It seems fair to extrapolate that as work becomes more and more knowledge based, even manufacturing with AI, then regard for the talent that provides the intellectual horsepower will have to improve as well. And, yes, it will have to migrate to business school as well.
The new tech bubble: Irrational exuberance has returned to the internet world.
May 12th 2011 |
from the print edition, Economist
Some time after the dotcom boom turned into a spectacular bust in 2000,
bumper stickers began appearing in Silicon Valley imploring: “Please God,
just one more bubble.” That wish has now been granted. Compared with the
rest of America, Silicon Valley feels like a boomtown. Corporate chefs are in
demand again, office rents are soaring and the pay being offered to talented
folk in fashionable fields like data science is reaching Hollywood levels.
And no wonder, given the prices now being put on web companies.
Read the full article in the Economist
Far be it for me to take issue with the Economist as the article was mostly accurate in terms of facts delivered. I live here and went through the first so-called "bubble". Without rehashing the gory details of the first bubble, let me just point out that all the derisive, mockers of online pet store, grocery delivery, and auto sales need only look at Amazon.com, Safeway.com and Cars.com. I buy pet supplies, hair products, lawn furniture and massages online now. The Economist's focus in on shareholder and investor's ROI. They miss the far broader view.
That there was an economic collapse in 2000-2001 in the tech sector is not disputed but how much of it was caused, egged on and goaded by Wall Street greed and the Fed policies that, by the way, enabled this last crash as well. Were those tech companies too soon to IPO? Yes. Were they overvalued by Goldman Sachs. Definitely. Are the dot.com companies to blame. Not even for 40% of what happened.
Did Silicon Valley suffer for it, yes? But, Wall Street didn't in that giant IPO ponzi scheme unless you were one of the last ones in or didn't sell soon enough. Over 400,000 jobs were lost here and less than half have been recouped. In addition, 3000+ companies went under (source linksv.com). What was lost? Talent, jobs, productivity, new products and markets but not the will to keep on growing businesses out of nothing but an idea.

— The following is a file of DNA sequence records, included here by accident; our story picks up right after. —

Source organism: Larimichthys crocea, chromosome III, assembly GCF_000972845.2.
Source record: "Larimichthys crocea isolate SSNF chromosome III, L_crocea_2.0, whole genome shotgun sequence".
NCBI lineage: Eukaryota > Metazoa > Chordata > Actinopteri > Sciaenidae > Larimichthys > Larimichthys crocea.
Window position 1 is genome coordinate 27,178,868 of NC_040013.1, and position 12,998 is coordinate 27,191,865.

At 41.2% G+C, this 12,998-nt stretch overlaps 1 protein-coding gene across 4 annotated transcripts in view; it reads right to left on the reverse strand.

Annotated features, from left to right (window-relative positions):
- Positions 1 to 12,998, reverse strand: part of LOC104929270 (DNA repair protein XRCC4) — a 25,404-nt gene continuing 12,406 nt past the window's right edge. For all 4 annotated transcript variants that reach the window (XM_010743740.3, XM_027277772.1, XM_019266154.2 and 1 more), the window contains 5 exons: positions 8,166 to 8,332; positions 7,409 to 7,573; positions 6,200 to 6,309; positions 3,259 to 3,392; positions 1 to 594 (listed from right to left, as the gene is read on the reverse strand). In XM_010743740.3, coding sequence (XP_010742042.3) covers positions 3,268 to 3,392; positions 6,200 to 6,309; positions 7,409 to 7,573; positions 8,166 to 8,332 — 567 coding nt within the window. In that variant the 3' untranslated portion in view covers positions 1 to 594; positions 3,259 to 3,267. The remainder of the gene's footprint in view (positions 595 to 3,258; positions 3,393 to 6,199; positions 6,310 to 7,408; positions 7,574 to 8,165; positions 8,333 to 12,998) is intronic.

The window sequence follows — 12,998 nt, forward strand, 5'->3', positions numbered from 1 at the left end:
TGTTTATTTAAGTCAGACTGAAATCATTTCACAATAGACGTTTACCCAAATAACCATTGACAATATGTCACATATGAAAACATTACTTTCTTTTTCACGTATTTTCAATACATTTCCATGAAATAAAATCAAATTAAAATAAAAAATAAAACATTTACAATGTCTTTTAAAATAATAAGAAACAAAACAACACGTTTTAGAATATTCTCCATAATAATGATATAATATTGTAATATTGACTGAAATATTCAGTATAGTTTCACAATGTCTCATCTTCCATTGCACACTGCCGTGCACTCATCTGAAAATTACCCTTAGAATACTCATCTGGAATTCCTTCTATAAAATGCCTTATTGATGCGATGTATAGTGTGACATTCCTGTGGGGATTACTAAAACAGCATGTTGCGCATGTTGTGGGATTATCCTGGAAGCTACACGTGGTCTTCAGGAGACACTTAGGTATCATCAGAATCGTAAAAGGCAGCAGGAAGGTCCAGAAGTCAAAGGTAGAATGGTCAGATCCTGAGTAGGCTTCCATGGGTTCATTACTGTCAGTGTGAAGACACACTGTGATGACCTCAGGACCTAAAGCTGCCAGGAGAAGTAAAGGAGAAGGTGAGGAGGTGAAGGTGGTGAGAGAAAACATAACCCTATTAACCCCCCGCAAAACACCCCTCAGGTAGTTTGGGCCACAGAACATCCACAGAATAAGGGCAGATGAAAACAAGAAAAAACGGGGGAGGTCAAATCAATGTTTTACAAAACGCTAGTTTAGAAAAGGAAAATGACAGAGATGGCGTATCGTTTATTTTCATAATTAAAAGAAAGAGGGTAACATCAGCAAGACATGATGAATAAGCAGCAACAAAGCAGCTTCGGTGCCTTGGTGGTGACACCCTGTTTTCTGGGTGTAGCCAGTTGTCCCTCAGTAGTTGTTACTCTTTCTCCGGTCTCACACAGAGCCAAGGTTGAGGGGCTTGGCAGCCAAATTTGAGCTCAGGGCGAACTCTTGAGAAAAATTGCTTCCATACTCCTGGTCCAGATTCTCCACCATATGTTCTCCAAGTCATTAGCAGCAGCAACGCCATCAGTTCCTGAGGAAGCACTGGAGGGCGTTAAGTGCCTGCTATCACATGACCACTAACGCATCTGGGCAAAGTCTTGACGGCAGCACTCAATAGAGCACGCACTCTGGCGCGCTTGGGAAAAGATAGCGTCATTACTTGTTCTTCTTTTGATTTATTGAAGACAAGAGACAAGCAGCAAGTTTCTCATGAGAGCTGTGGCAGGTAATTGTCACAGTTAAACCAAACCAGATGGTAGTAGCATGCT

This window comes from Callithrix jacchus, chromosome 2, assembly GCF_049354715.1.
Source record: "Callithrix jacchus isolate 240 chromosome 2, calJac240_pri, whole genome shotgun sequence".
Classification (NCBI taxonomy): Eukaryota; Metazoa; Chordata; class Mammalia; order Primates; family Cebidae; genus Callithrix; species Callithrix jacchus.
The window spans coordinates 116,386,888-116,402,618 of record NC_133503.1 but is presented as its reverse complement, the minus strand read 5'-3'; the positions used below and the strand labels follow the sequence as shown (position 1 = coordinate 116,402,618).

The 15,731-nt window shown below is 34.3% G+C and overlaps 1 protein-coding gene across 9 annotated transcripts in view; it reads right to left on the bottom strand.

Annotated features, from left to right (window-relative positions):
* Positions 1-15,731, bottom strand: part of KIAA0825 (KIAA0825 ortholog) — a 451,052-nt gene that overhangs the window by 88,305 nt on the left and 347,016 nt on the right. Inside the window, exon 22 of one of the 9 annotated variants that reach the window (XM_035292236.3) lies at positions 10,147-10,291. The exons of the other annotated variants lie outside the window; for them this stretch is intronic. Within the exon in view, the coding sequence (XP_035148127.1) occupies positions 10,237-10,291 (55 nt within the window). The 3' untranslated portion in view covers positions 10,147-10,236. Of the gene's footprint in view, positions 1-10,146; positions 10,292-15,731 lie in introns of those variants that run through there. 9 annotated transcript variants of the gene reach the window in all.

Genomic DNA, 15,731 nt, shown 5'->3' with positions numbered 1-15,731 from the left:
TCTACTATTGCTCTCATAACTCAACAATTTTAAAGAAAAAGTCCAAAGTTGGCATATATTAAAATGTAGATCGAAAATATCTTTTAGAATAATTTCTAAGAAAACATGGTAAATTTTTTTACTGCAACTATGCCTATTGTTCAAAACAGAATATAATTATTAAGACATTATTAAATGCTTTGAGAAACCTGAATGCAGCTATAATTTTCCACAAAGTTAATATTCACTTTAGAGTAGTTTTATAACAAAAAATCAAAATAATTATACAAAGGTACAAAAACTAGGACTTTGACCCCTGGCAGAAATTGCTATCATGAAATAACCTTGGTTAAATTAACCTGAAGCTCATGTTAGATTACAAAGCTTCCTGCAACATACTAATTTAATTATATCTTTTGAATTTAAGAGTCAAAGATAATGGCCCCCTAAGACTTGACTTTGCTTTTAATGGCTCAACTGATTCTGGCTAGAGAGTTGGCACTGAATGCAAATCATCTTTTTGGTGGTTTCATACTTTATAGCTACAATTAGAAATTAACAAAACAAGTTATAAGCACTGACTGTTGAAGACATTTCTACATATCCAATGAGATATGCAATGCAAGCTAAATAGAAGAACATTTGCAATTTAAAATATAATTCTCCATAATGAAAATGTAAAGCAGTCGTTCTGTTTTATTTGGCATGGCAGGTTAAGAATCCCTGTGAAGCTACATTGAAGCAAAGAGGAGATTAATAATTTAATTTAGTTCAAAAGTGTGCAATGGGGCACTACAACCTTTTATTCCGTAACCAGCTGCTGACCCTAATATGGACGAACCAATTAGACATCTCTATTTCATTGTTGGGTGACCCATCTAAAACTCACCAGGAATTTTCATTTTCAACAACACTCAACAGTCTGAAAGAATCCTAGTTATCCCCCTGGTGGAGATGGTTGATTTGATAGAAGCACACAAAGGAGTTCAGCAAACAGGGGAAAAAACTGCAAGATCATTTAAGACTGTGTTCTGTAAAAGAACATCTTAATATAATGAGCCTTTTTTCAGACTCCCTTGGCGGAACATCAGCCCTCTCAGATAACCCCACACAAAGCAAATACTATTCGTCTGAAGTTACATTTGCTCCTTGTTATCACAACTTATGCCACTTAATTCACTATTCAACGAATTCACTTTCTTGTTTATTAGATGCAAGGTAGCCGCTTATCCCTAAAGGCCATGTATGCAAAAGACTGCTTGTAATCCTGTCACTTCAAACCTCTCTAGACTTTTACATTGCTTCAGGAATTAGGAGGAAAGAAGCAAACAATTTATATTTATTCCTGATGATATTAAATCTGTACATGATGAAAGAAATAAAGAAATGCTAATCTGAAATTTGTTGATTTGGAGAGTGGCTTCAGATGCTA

What's different this time? Linkedin, Groupon, Facebook are all profitable. Linkedin's share price at $45 was in line with its profits and growth rate. Is Wall Street's cultivation of it's institutional investors and the day traders antics to run the stock price up 100%, based on pure greed? Yes. Is that Linkedin's fault? No. Will Linkedin's share price be back down to the original offering level? Yes, because that's where it logically belongs.
Is there a bubble? On Wall Street, in Private Equity companies, and with the new Angel investors, yes, but not in Silicon Valley. Company leaders are taking their time to bring companies public or do an M&A. Linkedin was founded in 2003 or end of 2002. It just went public after 8+ years not 8 months.
Here people are working hard to make a living and a profit building new products and services using and creating new technologies. What does this have to do with the rest of the economy and the world? Silicon Valley has replicated itself worldwide. There is job creation here based on bio-tech, nano-tech, clean-tech, software, Internet, alternative energy technologies, and consumer electronics. This is not going away but rather it is growing and expanding.
Yes, it's nice to have it shovel ready but tomorrow bandwidth rules economic structures not more car lanes.
The true story is that job creation, and business opportunities can be replicated world-wide and it is happening. The Economist just doesn't have the full perspective nor does it understand the ramifications beyond the point of view of the investment community.
Word of advice? Don't buy the stock, rather, look for the job and business opportunities. Build a Groupon leveraged business like all those little E-Bay businesses. Uncover ways to make money for yourself not Wall Street and welcome this new boom for all it's worth.